Emergence of an Ecosystems-Based Fisheries Management Intervention in New England's Marine Fisheries

Authors: Catherine King*, The Graduate Center, City University of New York
Topics: Cultural and Political Ecology, Coupled Human and Natural Systems, Qualitative Methods
Keywords: fisheries, ecosystems based management, ethnography
Session Type: Paper
Day: 4/10/2018
Start / End Time: 12:40 PM / 2:20 PM
Room: Bayside B, Sheraton, 4th Floor
Presentation File: No File Uploaded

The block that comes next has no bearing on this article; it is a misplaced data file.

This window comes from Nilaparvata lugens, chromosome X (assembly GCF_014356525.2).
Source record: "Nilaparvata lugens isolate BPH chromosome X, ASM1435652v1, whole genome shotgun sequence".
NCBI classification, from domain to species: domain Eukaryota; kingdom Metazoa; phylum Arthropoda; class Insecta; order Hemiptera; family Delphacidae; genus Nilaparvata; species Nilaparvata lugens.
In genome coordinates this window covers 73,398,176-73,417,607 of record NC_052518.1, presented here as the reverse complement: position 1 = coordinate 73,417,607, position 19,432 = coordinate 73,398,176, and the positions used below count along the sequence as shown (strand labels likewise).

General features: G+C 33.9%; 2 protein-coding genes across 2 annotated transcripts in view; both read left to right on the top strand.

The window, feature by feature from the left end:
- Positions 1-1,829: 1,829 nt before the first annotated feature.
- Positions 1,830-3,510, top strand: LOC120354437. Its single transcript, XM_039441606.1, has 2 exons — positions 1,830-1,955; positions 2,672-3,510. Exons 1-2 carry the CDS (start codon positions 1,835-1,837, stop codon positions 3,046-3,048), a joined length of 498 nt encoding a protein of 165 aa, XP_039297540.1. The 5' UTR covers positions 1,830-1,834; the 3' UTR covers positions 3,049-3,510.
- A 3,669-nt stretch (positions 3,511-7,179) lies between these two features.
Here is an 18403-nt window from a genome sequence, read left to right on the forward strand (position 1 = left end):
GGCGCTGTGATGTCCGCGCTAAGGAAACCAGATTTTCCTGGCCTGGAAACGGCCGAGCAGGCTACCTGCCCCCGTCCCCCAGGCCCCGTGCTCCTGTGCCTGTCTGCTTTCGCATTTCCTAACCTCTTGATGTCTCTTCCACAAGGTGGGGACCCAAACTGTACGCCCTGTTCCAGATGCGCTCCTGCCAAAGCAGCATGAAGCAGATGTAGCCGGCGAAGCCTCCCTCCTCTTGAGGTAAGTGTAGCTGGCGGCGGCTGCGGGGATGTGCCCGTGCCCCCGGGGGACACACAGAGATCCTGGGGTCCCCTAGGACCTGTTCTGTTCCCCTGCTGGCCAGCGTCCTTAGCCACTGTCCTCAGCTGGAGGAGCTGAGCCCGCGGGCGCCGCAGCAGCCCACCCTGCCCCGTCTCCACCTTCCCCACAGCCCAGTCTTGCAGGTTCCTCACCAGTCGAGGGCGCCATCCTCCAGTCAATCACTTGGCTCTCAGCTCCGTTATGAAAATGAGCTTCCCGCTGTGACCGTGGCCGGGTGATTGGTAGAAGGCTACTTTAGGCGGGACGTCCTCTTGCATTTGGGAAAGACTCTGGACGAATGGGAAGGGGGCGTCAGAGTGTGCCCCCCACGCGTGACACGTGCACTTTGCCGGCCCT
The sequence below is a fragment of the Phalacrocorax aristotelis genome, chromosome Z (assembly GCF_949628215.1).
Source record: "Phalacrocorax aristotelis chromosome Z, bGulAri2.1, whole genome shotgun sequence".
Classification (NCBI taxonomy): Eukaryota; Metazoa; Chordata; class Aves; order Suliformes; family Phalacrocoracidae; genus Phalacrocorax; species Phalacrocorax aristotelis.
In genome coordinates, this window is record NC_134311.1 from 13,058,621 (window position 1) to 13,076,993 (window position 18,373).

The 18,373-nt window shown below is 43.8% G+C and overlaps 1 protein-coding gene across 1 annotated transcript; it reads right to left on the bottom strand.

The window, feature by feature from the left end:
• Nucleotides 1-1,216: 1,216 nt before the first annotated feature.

This research investigates the emergence of ecosystems-based fisheries management (EBFM) for New England's marine fisheries in the context of the "crisis" that is escalating in its groundfish fishery. Through close observations of the practices of fisheries scientists in coordination with managers at the New England Fisheries Management Council, I study how knowledge is being produced and employed for the development of a Fisheries Ecosystem Plan. This ethnography of the fishery contributes a better understanding of the ecosystems-based management intervention as an emergent construction produced by networks of associations, and not strictly as a policy prescription by experts on ecology and socio-economics. Rather than conceptualizing the socioecological system of the fishery as a kind of causative domain, observations and analysis are positioned to see it as a network that continually emerges through the relationships between actors, human and non-human, who exercise power and produce actions through these associations. Using this perspective to analyze efforts to construct EBFM for New England fisheries illuminates reasons why contributions of the “best science available” towards understanding the ecology of fishery habitats, and the application of sophisticated resource economics and social science, do not directly translate into successful environmental governance with thriving ecosystems and fishing communities. Ecosystems-based management theory emphasizes that uncertainty and complexity in socioecological systems are poorly addressed by solutions that require controllable and predictable objects for management; however, preliminary EBFM implementation strategies in New England do not address this issue, perpetuating problems that this effort seeks to resolve.

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